we'll take you in to Doc's.

I'll take you in,
and you'll see.

In a couple of days,
you'll be feeling fine.

Don't go.

Well, I'll just be
in the next room.

All you have to do is call
and I'll come right back.




Well, I'll... I'll stay by ya.

Don't you worry.

I'll... I'll take care of you.

Oh. Morning, Miss Phoebe.

My goodness, Festus.
What you doing out here?

Festus: Well, I had me a paper
to serve for Matthew, and...

Oh, clear out here at this hour?

Sure as you're born.

Man: Sure as you're born...

Sure as you're born...
Sure as you're born...

I'm out here and all that.

If there's anything that
I could help you with,

I'd be tickled to help you.

No, no, no. I... I
don't need any help.

Thank you.


I'd invite you in
for coffee, but...

Oh, no, no. That's
all right, Miss Phoebe.

I'll just...


This here feller needs to
see old Doc. Who is he?

Miss Phoebe?

Phoebe. Phoebe.

You know him, do you?

He's my husband.

Um, yeah, I guess
a half dozen will do.

And, um, uh, shirts.

- Work shirts.
- Oh, sure, Miss Phoebe.

Oh, it should be Mrs. Frazer.

Sure was a surprise to us all
when we heard you'd got married.

Now, about them shirts,

I seen your man a while ago
when you brung him in here.

And I'd say he takes a
large size in a work shirt.

Yes, I think so.

What else do you need, ma'am?

We've got some real nice work britches
from Kansas City just this last week.

Shame on you, Phoebe.

I never took you for
such a deceitful woman.

Running off and
getting married like that.

Without telling a living soul.

It's downright indecent.


Oh, well, it was
all kinda sudden.

Well, sudden or not,

there's a barn dance next week.

And if he feels well enough,

we expect you to bring
him and show him off.

You bet, Miss Kitty.

We're just outfitting the groom.

I won't interfere.
I'll be running along.

Don't you dare
forget about that party.

- And congratulations, Phoebe.
- Oh.


What size did you say
them trousers were, Phoebe?

Jed, you say you don't remember
a thing before you were shot.

Don't even remember that.

You have no idea who did it?

No. Not a one.

Well, there's not much we can do
with nothing more to go on than that.

Now, Doc here says you might

be getting your memory
back little by little.

I hope so. Ain't no
good to nobody like I am.

Well, thank you, Doc.

Jed. Phoebe.

You just remember what I said.

Not much work. A lot of rest.

Well, just... just do what
Phoebe tells you to do.

I'll take care that he
minds, Dr. Adams.

- Bye now.
- Thank you.

Mrs. Jed Frazer.


Can I give you
some elderberry tea?

Papa used to say there's nothing like
elderberry tea to make you feel better.

It's something waking up and
not being able to remember nothin'.

Oh, well, you... you were hurt,

and so you're... you're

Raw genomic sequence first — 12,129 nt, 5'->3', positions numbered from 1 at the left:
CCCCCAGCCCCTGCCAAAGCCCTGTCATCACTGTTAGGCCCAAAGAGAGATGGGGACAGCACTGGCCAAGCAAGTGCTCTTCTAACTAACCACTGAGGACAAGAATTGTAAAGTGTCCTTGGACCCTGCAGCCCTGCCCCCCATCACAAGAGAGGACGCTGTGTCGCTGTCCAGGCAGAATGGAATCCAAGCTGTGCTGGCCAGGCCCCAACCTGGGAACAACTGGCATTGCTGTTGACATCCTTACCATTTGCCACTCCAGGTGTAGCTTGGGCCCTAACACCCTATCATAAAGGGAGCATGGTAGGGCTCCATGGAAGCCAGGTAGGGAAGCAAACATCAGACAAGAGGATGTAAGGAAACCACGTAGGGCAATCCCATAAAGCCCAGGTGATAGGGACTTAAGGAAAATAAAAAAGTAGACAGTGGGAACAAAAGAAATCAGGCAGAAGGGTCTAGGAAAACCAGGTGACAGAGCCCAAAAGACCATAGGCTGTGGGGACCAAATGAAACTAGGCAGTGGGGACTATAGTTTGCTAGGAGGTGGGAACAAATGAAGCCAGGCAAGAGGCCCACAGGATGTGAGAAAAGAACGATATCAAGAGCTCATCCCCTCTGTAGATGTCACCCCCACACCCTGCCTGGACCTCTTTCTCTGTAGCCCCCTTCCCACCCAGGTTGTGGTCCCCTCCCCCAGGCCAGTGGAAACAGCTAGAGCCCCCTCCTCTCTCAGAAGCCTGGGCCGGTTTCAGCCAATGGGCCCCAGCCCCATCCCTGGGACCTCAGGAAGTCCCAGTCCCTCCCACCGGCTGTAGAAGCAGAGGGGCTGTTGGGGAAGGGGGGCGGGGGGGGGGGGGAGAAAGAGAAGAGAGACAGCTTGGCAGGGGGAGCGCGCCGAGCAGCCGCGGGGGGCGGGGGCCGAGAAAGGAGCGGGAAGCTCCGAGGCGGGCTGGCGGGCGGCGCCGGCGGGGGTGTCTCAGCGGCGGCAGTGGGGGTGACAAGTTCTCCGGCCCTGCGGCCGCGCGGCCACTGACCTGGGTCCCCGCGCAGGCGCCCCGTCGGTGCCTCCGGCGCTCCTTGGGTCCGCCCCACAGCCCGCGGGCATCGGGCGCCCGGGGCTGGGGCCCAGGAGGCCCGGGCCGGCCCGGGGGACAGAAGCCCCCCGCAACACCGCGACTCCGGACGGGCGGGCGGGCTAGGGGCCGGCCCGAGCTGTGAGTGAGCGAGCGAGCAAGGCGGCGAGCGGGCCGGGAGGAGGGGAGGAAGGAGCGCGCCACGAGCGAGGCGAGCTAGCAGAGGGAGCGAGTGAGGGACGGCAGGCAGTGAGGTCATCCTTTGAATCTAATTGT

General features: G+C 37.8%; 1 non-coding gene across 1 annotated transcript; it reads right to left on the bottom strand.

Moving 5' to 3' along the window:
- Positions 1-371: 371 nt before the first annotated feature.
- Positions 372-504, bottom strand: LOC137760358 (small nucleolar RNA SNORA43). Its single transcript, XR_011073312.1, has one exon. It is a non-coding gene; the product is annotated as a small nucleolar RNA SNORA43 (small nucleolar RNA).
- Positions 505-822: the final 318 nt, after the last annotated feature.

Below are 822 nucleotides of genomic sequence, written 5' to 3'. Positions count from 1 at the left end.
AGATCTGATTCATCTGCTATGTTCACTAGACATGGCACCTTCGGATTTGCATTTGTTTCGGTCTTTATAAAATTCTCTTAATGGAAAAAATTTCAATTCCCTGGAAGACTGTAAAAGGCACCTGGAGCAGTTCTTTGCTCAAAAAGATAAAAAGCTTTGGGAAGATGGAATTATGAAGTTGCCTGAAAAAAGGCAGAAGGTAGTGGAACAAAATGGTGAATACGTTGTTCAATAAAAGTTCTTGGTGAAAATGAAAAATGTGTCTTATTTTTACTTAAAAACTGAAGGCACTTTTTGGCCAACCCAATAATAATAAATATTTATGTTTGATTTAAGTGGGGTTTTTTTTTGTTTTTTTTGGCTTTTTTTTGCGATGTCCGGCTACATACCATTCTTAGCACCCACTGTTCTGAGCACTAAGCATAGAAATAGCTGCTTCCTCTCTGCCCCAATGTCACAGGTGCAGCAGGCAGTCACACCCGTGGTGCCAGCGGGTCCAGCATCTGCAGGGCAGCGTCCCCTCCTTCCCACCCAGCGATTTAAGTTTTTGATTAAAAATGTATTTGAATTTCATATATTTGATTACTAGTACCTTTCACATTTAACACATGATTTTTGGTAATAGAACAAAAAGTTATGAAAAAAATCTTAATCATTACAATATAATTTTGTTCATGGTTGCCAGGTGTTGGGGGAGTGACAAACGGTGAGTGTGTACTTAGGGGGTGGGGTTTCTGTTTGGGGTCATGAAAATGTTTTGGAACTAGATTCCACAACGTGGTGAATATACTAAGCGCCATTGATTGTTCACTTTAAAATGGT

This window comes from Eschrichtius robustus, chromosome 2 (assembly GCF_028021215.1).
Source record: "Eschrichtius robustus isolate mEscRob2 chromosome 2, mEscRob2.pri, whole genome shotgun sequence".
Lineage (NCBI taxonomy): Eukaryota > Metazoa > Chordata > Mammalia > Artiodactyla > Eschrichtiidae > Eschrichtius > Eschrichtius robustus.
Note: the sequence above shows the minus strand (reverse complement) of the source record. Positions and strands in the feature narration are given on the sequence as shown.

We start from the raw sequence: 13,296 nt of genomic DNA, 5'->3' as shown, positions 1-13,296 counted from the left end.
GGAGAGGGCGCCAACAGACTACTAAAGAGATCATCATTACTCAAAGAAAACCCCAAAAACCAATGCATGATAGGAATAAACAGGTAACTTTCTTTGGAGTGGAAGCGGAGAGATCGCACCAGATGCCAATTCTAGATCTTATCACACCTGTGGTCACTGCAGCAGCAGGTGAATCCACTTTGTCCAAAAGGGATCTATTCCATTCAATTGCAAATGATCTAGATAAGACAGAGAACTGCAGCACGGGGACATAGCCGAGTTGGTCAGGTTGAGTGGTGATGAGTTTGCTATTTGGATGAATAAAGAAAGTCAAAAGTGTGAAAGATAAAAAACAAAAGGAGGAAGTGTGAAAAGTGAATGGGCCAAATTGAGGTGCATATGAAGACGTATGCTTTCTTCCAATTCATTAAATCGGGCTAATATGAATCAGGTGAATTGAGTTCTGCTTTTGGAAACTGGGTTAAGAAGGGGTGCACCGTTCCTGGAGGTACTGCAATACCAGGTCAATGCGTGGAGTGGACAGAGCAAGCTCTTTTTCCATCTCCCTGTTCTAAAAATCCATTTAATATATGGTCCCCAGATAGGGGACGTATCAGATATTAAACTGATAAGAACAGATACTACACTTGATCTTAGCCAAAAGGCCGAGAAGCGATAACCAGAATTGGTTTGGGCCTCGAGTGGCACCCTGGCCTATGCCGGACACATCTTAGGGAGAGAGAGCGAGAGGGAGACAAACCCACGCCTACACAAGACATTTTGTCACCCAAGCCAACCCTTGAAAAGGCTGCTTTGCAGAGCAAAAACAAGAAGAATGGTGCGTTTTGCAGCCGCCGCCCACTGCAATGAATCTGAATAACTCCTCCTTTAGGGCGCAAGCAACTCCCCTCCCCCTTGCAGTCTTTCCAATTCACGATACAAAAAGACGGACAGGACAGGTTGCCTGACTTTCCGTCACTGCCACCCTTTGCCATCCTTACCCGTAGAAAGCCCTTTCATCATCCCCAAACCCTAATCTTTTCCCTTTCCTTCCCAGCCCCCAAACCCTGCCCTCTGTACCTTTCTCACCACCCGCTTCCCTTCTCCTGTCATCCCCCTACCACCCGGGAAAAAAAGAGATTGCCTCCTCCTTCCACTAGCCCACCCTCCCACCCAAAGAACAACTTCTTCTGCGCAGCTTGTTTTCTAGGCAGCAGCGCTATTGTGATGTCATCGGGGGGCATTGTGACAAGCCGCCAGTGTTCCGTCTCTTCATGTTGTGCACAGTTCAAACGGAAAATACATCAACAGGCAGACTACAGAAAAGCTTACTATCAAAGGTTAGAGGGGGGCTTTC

tired, and... and...

But, you know, Doc Adams said that
you might recover your memory entirely.

Phoebe... have we got any kids?



Um, there are no children.

We haven't been
married long enough.


you're going to have
to give me some time,

and some help.

Well, we've got time.

We've got all the
time in the world.

I'll make you the best
wife a man ever had.

Phoebe? Phoebe?


Jed, you shouldn't
be out of bed.

Oh, I'm fine. Fine.

I just, uh, can't seem to find
any clothes around here to fit me,

excepting this one you
bought me in Dodge.

Oh, well, there's
a reason for that.

There is?

Yeah. It's, uh...

It's kind of hard to
talk about, but, um...

when you went away,
you didn't come back,

and you didn't send word or
anything, and so I thought...

You thought I'd
run off and left you?


We'd only been married
for a few days, and, uh...

I guess I was kind of upset, so I
gave away everything that you had.

Did I have any
reason to run off?

No. We didn't
quarrel or anything.

But, uh, I had never
been married before,

and I never even...

I never even went out with...

with any men
before, so I guess...

I was kind of frightened.

You trying to tell me that we
was never really man and wife?

Well, I'll be damned.

No wonder I run off.

I bought you some new clothes.

And I've been just
washing them out.

What are you washing
new clothes for?

Oh, well, I think new
clothes are kind of stiff and...

You sure are one strange woman.

Have you seen my pipe?

Your pipe?

No, I ain't seen no pipe.

That's funny, isn't it?

I can't remember anything,
not even my own name.

But I smoke a pipe. I know that.


I ain't seen no pipe lately.

You must have taken it with
you when you went away.

You look a little
peaked, you feel all right?

Oh, yeah.

I guess I'm... I'm just a little
more tired than I thought I was.

Abilene. Abilene.


Oh, just you said the other
night we met in Abilene... Kansas?


Dogged if I can get a picture
of that town in my head.

Oh, well, you shouldn't
let it bother you.

I know it shouldn't,
but it does.

Well, it'll come to you.

I hope so.

Save me a trip up
there to find out.

- Miss Kitty.
- Hello, Phoebe.

How's the man of the house?

Oh, well, come
in, come in, Kitty.

Well, he's just fine. Thank you.

Mr. Frazer, I'm...
I'm Kitty Russell.

How are you?

I thought I'd just stop by and
see how you folks were doing.


And to bring you
a little something.


Here's some, um, some bread...

and salt for the table,

and a bottle of good
brandy for the soul.

Well, much obliged to you.

Uh, won't you sit down?

Oh, thank you.